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What do the three types of beta decay have in common that is distinctly different from alpha decay?
In the following eight problems, write the complete decay equation for the given nuclide in the complete ${}_{Z}^{A}{\mathrm{X}}_{N}$ notation. Refer to the periodic table for values of $Z$ .
${\beta}^{-}$ decay of ${}^{3}\text{H}$ (tritium), a manufactured isotope of hydrogen used in some digital watch displays, and manufactured primarily for use in hydrogen bombs.
${\beta}^{-}$ decay of ${}^{\text{40}}\mathrm{K}$ , a naturally occurring rare isotope of potassium responsible for some of our exposure to background radiation.
${\beta}^{+}$ decay of ${}^{\text{50}}\text{Mn}$ .
${\beta}^{+}$ decay of ${}^{\text{52}}\text{Fe}$ .
Electron capture by ${}^{7}\text{Be}$ .
Electron capture by ${}^{\text{106}}\text{In}$ .
$\alpha $ decay of ${}^{\text{210}}\text{Po}$ , the isotope of polonium in the decay series of ${}^{\text{238}}\text{U}$ that was discovered by the Curies. A favorite isotope in physics labs, since it has a short half-life and decays to a stable nuclide.
$\alpha $ decay of ${}^{\text{226}}\text{Ra}$ , another isotope in the decay series of ${}^{\text{238}}\text{U}$ , first recognized as a new element by the Curies. Poses special problems because its daughter is a radioactive noble gas.
In the following four problems, identify the parent nuclide and write the complete decay equation in the ${}_{Z}^{A}{\mathrm{X}}_{N}$ notation. Refer to the periodic table for values of $Z$ .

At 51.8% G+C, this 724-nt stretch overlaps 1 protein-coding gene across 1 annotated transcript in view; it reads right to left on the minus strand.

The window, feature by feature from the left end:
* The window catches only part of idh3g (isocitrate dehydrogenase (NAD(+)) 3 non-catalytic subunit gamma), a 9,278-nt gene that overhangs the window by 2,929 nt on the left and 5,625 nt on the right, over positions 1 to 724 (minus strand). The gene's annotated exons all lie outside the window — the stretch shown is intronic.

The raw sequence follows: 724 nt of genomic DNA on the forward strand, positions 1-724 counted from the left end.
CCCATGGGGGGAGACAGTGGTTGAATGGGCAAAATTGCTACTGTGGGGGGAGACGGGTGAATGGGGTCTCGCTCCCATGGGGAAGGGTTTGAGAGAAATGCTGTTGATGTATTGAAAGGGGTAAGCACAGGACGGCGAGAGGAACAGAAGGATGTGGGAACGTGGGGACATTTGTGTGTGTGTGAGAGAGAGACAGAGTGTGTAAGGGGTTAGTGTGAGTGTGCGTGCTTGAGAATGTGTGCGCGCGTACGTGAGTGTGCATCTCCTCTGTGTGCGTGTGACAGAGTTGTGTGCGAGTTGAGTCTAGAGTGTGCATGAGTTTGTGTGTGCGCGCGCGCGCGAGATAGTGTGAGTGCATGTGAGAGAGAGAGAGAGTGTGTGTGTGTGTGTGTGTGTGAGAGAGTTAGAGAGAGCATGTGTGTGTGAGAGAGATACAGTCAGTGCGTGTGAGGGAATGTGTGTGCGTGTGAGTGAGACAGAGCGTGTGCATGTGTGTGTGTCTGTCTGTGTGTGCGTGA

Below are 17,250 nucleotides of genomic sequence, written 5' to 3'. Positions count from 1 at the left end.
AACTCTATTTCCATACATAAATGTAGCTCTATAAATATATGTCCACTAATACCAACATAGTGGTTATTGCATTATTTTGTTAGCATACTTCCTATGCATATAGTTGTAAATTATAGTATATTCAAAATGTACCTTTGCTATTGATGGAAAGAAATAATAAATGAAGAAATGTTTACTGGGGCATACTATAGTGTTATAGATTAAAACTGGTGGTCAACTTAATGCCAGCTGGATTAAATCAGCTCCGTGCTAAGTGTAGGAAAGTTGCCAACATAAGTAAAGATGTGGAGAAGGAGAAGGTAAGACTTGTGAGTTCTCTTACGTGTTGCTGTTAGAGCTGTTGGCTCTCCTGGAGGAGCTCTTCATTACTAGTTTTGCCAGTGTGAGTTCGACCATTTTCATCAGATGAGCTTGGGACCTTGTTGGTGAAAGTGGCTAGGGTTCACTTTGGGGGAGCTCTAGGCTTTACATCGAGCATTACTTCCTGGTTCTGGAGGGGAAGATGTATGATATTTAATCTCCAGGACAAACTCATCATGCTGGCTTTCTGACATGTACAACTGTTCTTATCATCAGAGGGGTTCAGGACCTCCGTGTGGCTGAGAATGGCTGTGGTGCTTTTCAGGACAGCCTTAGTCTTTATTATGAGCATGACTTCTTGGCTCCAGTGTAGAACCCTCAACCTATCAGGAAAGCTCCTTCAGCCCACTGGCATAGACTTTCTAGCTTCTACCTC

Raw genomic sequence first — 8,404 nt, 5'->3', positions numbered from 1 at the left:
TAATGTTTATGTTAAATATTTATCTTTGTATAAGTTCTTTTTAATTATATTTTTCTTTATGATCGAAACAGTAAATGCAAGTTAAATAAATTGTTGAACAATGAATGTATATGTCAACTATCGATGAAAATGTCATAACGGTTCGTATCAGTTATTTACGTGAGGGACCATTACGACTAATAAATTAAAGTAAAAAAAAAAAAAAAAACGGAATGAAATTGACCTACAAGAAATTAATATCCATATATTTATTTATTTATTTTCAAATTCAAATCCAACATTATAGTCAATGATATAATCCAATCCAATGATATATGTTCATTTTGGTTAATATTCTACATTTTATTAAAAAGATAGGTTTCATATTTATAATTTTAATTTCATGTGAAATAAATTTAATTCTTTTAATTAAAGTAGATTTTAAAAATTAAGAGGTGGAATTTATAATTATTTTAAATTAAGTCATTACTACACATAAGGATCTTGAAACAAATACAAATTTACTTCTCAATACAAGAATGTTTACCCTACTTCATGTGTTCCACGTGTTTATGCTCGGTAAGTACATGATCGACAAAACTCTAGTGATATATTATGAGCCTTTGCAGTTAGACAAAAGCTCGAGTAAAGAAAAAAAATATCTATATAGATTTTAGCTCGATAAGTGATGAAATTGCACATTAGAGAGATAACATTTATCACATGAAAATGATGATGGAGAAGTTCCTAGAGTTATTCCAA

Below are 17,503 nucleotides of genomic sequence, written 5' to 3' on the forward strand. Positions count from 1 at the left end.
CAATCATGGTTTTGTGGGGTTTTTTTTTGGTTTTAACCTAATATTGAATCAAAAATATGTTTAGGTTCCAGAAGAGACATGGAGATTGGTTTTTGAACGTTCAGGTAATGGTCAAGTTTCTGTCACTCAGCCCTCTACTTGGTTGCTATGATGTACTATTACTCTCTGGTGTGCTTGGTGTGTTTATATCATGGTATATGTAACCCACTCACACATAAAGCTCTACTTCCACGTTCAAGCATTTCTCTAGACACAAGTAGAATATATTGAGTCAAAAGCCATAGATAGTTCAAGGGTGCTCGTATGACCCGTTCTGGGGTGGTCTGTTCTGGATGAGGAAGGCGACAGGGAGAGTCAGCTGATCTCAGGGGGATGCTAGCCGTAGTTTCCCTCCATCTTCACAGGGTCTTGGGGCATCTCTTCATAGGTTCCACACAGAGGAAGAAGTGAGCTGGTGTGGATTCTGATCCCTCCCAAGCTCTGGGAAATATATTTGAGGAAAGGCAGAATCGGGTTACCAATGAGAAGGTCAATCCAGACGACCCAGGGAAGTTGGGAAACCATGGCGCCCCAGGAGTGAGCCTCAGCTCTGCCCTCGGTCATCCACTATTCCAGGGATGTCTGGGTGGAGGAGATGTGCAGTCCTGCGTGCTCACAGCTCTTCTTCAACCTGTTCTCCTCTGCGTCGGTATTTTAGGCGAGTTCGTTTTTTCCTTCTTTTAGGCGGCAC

${\beta}^{-}$ decay producing ${}^{\text{137}}\text{Ba}$ . The parent nuclide is a major waste product of reactors and has chemistry similar to potassium and sodium, resulting in its concentration in your cells if ingested.
${\beta}^{-}$ decay producing ${}^{\text{90}}\text{Y}$ . The parent nuclide is a major waste product of reactors and has chemistry similar to calcium, so that it is concentrated in bones if ingested ( ${}^{\text{90}}\text{Y}$ is also radioactive.)
$\alpha $ decay producing ${}^{\text{228}}\text{Ra}$ . The parent nuclide is nearly 100% of the natural element and is found in gas lantern mantles and in metal alloys used in jets ( ${}^{\text{228}}\text{Ra}$ is also radioactive).
$\alpha $ decay producing ${}^{\text{208}}\text{Pb}$ . The parent nuclide is in the decay series produced by ${}^{\text{232}}\text{Th}$ , the only naturally occurring isotope of thorium.
When an electron and positron annihilate, both their masses are destroyed, creating two equal energy photons to preserve momentum. (a) Confirm that the annihilation equation ${e}^{+}+{e}^{-}\to \gamma +\gamma $ conserves charge, electron family number, and total number of nucleons. To do this, identify the values of each before and after the annihilation. (b) Find the energy of each $\gamma $ ray, assuming the electron and positron are initially nearly at rest. (c) Explain why the two $\gamma $ rays travel in exactly opposite directions if the center of mass of the electron-positron system is initially at rest.
(a) $\text{charge:}\left(+1\right)+\left(-1\right)=0;\phantom{\rule{0.25em}{0ex}}\phantom{\rule{0.25em}{0ex}}\phantom{\rule{0.25em}{0ex}}\text{electron family number:}\phantom{\rule{0.25em}{0ex}}\left(+1\right)+\left(-1\right)=0;\phantom{\rule{0.25em}{0ex}}\phantom{\rule{0.25em}{0ex}}\phantom{\rule{0.25em}{0ex}}A\mathrm{:\; 0}+0=0$
(b) 0.511 MeV
(c) The two $\gamma $ rays must travel in exactly opposite directions in order to conserve momentum, since initially there is zero momentum if the center of mass is initially at rest.
Confirm that charge, electron family number, and the total number of nucleons are all conserved by the rule for $\alpha $ decay given in the equation ${}_{Z}^{A}{\mathrm{X}}_{N}\to {}_{Z-2}^{A-4}{\text{Y}}_{N-2}+{}_{2}^{4}{\text{He}}_{2}$ . To do this, identify the values of each before and after the decay.